By Michael Rawson, CFA
On the heels of a strong December, ETFs brought in $28.6 billion in January, leading to the strongest two consecutive months of flows into ETFs ever. This extends the streak of monthly inflows into ETFs to 20 months.
Flows were driven by international-stock ETFs, where diversified emerging-markets funds have been particularly strong, averaging a record $6 billion over the past two months. Flows into sector stock ETFs picked up in January allowing financial and real estate sector ETF assets to hit record levels. Flows into U.S. stock ETFs moderated somewhat. It appeared that in January, traders pulled money out of SPDR S&P 500 (SPY) that had gone into that fund in December. Taxable and municipal bond ETF flows have weakened sharply in the past two months but remain in positive territory.
Battle of the Emerging-Markets ETFs
At the fund level, iShares MSCI Emerging Markets Index (EEM) topped all ETFs with a $3 billion inflow. The fund appears to have benefited from Vanguard's decision to switch index providers to FTSE from MSCI. Since October, EEM has attracted $11 billion in net flows, while Vanguard FTSE Emerging Markets ETF (VWO) has attracted less than $1 billion. The iShares ETF had been the largest emerging-markets ETF, but VWO usurped the lead in early 2011 as it had better performance and an expense ratio that is 0.49% lower. As recently as last September, VWO had $20 billion more in assets than EEM, but EEM has been able to claw its way back to within $10 billion of VWO in just four months.
In a sign that traders are taking on more risk, iShares Russell 2000 Index (IWM) brought in $1.3 billion in assets. The small-cap Russell 2000 Index has a beta of 1.3 to the S&P 500 Index, and IWM is one of the most-liquid ETFs available, allowing traders to quickly gain access to small-cap stocks.
WisdomTree Japan Hedged Equity (DXJ) brought in $1.2 billion for the month, bringing total assets in the fund to $2.5 billion. The Japanese yen has weakened to multiyear lows as Prime Minister Shinzo Abe has called for a weaker yen and more monetary stimulus from the Bank of Japan.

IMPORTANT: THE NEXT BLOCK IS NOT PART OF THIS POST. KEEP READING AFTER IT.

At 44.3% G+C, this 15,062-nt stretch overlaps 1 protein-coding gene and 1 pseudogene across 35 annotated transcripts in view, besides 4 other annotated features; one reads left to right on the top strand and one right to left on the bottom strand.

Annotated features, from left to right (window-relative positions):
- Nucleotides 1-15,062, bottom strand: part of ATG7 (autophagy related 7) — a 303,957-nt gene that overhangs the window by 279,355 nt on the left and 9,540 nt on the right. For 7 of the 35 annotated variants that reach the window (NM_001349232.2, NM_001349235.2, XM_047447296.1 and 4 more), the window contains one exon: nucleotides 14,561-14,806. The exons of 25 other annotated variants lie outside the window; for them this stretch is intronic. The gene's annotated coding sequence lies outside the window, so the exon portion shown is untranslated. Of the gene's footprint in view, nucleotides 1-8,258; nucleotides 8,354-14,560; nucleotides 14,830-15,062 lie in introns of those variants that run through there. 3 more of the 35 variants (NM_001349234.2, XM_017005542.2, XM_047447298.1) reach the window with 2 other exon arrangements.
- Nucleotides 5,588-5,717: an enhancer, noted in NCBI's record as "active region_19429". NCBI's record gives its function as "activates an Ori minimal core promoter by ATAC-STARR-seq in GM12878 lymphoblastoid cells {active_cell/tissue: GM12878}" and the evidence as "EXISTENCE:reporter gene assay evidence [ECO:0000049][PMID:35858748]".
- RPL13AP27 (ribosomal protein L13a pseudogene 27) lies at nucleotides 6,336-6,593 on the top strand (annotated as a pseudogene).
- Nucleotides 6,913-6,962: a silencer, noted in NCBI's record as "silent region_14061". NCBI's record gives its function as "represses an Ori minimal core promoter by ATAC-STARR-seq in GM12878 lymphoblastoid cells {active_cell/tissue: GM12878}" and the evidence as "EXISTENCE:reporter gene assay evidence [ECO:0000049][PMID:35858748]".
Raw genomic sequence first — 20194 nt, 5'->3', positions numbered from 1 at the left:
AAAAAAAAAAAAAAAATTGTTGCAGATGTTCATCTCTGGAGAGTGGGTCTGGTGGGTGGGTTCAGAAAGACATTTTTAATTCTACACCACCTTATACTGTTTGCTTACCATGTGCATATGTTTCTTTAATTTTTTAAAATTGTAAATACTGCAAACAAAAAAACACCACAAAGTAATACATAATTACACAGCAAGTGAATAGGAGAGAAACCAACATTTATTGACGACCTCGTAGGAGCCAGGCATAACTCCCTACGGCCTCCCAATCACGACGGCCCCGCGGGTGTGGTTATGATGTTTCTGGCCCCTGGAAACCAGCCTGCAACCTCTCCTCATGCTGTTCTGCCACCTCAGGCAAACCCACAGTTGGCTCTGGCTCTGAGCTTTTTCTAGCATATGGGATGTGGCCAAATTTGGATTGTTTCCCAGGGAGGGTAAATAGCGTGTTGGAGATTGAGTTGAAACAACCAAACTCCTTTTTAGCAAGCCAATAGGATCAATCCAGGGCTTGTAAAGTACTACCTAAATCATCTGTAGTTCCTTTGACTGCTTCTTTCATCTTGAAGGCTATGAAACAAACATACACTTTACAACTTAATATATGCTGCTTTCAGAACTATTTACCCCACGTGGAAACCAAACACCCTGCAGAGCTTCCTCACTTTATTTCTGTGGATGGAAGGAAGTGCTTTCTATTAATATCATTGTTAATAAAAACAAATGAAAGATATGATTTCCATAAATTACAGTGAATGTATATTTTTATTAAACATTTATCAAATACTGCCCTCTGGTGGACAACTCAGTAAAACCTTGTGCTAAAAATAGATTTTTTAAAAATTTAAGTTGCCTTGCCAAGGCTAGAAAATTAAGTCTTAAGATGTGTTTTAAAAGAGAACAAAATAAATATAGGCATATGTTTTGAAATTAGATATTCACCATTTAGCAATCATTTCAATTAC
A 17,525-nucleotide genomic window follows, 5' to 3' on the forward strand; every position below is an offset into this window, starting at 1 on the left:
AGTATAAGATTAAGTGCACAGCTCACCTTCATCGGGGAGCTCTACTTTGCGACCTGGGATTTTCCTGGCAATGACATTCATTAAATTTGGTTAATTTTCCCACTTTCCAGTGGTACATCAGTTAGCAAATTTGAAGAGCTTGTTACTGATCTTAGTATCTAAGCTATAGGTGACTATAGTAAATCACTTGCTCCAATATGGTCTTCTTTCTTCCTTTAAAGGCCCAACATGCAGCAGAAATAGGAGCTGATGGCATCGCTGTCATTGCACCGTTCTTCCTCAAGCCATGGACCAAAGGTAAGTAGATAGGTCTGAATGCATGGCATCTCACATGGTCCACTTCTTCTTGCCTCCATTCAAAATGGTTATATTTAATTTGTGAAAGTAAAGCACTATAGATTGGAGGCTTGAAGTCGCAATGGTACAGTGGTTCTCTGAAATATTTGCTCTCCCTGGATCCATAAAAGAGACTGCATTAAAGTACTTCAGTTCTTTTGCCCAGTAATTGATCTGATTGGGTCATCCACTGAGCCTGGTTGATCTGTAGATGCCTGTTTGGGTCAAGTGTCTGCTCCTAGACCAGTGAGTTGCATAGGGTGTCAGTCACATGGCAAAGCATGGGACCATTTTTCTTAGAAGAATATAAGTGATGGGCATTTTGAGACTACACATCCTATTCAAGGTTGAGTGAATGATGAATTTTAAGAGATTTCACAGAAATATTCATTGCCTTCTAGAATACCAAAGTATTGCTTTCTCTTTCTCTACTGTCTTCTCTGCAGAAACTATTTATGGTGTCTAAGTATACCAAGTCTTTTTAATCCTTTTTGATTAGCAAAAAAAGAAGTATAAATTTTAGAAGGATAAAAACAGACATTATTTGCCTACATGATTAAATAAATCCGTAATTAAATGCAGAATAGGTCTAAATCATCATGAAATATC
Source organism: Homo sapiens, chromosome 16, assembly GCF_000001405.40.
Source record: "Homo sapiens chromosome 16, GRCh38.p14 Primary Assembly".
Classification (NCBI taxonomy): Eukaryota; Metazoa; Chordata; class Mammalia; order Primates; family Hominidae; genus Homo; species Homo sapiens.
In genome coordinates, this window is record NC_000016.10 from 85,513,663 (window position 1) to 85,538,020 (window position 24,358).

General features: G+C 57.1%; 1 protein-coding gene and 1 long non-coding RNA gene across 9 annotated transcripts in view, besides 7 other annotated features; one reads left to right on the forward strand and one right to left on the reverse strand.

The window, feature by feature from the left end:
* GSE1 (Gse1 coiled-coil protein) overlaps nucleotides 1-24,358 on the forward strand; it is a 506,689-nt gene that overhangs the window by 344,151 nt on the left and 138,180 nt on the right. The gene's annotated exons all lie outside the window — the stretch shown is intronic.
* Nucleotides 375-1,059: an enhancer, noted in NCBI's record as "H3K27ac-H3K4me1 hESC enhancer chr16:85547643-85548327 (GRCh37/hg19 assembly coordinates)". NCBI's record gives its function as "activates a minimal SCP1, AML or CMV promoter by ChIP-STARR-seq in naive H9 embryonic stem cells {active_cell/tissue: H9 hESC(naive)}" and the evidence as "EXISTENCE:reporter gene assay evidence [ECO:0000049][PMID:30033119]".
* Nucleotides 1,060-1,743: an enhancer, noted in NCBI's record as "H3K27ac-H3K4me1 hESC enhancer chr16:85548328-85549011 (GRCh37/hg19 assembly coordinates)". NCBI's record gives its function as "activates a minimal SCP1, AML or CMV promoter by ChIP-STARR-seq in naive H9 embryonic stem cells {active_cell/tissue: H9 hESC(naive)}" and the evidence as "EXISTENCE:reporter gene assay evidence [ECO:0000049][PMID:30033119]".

At the firm level, iShares led all ETF firms with $12.7 billion of inflows, while Vanguard took in $10.3 billion. State Street saw $3.4 billion of outflows, brought down by the $6 billion outflow from SPY and a $1 billion outflow from SPDR Gold Shares (GLD). Monthly flows into the $125 billion SPY, which celebrated its 20th anniversary last month, tend to be quite volatile and not a good predictor of future flows.
While pundits have been eager to claim the start of a great rotation into U.S. stocks and out of bonds, the data do not fully support that view. Flows into equities have been strong, but there has not been a rotation out of bonds, at least not on average. In addition, it is emerging markets leading the charge, rather than U.S. stocks.
While iShares saw a large outflow from its taxable bond funds, other providers such as Vanguard continued to have inflows in that category. iShares Barclays 3-7 Year Treasury Bond (IEI) had redemptions of $1 billion. Longer-term interest rates rose slightly during the month, leading to a negative 0.5% return in the ETF. Time will tell whether the outflow from bond funds on behalf of iShares investors is the start of a trend of outflows from fixed income. Vanguard's ETF flows tend to be very stable. Over the past five years, Vanguard ETF flows have been positive each and every month, while iShares has had 14 months in which flows were negative.
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